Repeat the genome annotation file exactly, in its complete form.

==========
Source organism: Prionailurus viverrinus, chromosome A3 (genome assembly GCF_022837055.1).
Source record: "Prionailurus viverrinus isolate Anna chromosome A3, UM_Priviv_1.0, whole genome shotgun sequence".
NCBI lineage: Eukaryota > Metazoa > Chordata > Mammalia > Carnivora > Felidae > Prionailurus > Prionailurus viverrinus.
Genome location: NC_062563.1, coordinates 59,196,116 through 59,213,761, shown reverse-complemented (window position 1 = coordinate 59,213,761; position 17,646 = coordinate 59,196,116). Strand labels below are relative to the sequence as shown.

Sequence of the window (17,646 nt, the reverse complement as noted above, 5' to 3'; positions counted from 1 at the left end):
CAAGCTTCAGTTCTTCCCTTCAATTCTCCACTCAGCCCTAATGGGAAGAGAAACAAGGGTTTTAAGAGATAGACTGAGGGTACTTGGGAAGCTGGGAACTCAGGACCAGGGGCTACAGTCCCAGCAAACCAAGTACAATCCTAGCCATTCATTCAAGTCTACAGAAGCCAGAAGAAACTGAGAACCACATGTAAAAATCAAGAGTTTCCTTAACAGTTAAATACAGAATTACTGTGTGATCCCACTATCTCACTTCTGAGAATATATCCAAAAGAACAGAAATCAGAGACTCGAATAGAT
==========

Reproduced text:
Source organism: Prionailurus viverrinus, chromosome A3 (genome assembly GCF_022837055.1).
Source record: "Prionailurus viverrinus isolate Anna chromosome A3, UM_Priviv_1.0, whole genome shotgun sequence".
NCBI lineage: Eukaryota > Metazoa > Chordata > Mammalia > Carnivora > Felidae > Prionailurus > Prionailurus viverrinus.
Genome location: NC_062563.1, coordinates 59,196,116 through 59,213,761, shown reverse-complemented (window position 1 = coordinate 59,213,761; position 17,646 = coordinate 59,196,116). Strand labels below are relative to the sequence as shown.

Sequence of the window (17,646 nt, the reverse complement as noted above, 5' to 3'; positions counted from 1 at the left end):
CAAGCTTCAGTTCTTCCCTTCAATTCTCCACTCAGCCCTAATGGGAAGAGAAACAAGGGTTTTAAGAGATAGACTGAGGGTACTTGGGAAGCTGGGAACTCAGGACCAGGGGCTACAGTCCCAGCAAACCAAGTACAATCCTAGCCATTCATTCAAGTCTACAGAAGCCAGAAGAAACTGAGAACCACATGTAAAAATCAAGAGTTTCCTTAACAGTTAAATACAGAATTACTGTGTGATCCCACTATCTCACTTCTGAGAATATATCCAAAAGAACAGAAATCAGAGACTCGAATAGAT